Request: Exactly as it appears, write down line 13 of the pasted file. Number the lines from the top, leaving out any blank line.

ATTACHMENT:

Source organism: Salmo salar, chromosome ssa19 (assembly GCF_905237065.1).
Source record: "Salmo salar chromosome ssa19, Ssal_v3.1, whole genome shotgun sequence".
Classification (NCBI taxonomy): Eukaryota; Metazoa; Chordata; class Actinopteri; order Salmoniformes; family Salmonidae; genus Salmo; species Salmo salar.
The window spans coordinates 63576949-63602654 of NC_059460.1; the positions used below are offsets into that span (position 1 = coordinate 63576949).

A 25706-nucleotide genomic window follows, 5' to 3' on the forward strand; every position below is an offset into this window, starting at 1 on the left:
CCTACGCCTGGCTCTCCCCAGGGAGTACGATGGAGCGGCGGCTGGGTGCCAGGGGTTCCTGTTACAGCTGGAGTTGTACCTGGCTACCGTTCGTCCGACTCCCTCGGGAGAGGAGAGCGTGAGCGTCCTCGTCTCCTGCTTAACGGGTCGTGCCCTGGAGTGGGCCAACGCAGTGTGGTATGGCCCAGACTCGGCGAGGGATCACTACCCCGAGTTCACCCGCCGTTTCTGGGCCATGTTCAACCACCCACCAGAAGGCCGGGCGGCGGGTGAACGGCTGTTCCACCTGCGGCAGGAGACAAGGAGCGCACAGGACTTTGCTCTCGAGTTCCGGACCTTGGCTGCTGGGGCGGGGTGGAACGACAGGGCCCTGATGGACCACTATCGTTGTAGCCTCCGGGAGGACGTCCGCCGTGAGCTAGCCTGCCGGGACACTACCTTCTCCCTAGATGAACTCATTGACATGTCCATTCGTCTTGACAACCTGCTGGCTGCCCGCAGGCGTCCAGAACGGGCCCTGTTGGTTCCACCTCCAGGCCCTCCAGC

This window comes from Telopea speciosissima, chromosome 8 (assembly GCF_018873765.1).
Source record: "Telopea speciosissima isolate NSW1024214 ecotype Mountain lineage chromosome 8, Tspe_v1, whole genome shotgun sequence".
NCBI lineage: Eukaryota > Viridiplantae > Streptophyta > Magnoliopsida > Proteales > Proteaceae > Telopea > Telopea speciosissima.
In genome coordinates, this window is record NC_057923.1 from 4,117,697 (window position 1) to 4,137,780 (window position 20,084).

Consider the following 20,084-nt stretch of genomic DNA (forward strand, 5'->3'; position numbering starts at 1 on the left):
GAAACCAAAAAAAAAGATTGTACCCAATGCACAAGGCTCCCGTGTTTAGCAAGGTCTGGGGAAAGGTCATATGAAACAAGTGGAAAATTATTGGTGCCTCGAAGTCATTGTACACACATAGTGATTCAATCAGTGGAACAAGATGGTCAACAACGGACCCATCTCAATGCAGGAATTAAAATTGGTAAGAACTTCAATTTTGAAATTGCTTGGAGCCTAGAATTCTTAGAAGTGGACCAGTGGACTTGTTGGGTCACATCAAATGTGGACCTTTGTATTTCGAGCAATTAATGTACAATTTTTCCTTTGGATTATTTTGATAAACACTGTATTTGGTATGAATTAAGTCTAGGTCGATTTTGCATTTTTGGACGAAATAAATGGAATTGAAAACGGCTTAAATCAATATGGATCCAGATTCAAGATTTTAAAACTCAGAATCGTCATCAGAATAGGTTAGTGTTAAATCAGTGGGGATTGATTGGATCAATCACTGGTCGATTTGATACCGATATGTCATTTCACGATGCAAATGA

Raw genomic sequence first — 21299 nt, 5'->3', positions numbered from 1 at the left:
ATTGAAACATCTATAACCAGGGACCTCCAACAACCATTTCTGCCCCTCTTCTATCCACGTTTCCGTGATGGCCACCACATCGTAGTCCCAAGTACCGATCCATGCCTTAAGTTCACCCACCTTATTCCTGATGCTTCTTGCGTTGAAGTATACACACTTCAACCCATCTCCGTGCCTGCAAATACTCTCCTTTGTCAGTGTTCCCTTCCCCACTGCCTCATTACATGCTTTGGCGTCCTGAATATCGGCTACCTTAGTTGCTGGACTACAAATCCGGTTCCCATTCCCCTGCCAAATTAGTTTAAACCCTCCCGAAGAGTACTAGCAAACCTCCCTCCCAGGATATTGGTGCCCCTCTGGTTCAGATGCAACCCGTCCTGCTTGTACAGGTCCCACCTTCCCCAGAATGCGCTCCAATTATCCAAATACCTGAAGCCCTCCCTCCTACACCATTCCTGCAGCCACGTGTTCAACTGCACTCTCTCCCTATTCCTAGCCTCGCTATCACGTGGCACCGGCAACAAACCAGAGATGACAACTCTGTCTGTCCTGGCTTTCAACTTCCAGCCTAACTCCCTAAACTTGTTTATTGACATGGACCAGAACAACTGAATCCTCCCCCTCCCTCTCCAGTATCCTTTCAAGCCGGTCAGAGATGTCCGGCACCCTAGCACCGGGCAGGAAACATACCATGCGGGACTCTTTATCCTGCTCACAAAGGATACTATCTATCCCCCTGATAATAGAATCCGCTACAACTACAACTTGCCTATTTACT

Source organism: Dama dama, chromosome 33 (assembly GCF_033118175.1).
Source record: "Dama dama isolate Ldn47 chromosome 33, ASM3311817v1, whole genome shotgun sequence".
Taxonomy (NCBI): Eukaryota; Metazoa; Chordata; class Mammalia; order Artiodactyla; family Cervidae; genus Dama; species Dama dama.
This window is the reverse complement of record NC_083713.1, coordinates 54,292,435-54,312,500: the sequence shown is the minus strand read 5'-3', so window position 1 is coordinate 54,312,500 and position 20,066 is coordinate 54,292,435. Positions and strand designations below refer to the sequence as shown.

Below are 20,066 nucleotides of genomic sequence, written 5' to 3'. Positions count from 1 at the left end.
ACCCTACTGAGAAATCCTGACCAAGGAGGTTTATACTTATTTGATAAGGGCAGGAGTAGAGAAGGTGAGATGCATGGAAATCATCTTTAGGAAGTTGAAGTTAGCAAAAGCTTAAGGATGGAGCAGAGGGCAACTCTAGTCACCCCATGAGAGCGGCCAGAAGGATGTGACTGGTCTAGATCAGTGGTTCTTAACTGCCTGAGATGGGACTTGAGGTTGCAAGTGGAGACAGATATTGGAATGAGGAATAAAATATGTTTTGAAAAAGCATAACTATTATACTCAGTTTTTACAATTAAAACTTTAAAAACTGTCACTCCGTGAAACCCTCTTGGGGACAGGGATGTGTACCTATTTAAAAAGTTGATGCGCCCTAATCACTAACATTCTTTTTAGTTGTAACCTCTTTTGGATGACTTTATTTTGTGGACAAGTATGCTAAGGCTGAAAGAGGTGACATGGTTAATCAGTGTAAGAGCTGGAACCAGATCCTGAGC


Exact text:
Raw genomic sequence first — 21299 nt, 5'->3', positions numbered from 1 at the left: